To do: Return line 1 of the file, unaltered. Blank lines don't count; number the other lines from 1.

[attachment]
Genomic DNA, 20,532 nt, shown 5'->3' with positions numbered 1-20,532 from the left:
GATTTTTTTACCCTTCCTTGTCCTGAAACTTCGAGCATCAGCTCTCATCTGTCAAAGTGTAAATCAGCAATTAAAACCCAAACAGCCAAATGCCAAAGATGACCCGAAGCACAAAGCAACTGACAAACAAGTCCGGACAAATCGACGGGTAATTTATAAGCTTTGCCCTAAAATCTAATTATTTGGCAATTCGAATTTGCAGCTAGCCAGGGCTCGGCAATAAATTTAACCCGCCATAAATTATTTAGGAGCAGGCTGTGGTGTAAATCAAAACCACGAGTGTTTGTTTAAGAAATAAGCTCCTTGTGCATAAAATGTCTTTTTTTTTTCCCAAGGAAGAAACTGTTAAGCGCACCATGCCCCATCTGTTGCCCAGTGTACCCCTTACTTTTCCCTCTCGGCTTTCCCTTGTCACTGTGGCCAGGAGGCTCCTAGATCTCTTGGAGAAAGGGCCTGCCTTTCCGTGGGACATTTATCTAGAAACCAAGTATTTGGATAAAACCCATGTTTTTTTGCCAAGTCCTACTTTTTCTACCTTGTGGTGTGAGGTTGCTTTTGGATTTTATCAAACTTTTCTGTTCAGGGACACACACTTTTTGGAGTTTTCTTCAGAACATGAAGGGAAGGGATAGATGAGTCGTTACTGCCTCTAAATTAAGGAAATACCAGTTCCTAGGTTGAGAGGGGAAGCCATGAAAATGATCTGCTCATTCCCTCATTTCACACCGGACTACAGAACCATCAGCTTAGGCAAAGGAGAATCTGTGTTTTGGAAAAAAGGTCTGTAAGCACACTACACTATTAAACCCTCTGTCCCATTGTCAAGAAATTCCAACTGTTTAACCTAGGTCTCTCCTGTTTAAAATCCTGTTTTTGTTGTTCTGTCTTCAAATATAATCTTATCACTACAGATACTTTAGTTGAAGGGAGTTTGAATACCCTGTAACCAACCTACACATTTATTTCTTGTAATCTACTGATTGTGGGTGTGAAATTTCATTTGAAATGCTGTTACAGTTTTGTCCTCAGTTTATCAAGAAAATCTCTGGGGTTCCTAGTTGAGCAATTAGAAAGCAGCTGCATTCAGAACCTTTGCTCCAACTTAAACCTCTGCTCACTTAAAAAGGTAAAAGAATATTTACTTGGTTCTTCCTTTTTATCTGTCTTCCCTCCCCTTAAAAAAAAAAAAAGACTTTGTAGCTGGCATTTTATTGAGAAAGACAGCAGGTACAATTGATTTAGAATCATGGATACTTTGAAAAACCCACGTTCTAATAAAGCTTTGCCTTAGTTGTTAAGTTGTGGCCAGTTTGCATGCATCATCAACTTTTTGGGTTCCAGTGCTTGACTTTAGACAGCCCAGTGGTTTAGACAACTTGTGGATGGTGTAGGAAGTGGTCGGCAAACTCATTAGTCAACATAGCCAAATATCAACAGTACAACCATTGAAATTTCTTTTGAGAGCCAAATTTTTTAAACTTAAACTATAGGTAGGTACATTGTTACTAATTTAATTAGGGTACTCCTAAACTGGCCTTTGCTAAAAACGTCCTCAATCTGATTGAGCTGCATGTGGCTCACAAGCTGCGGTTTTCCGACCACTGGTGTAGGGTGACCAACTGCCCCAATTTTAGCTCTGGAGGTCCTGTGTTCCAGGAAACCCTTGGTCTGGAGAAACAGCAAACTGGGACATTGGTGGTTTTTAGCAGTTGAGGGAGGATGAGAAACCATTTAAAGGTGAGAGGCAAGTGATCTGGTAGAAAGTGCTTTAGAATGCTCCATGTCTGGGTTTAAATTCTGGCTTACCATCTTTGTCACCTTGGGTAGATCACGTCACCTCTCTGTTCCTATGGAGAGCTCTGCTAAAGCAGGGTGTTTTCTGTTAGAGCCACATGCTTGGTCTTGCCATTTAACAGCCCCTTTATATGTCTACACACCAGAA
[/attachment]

Genomic DNA, 20,532 nt, shown 5'->3' with positions numbered 1-20,532 from the left: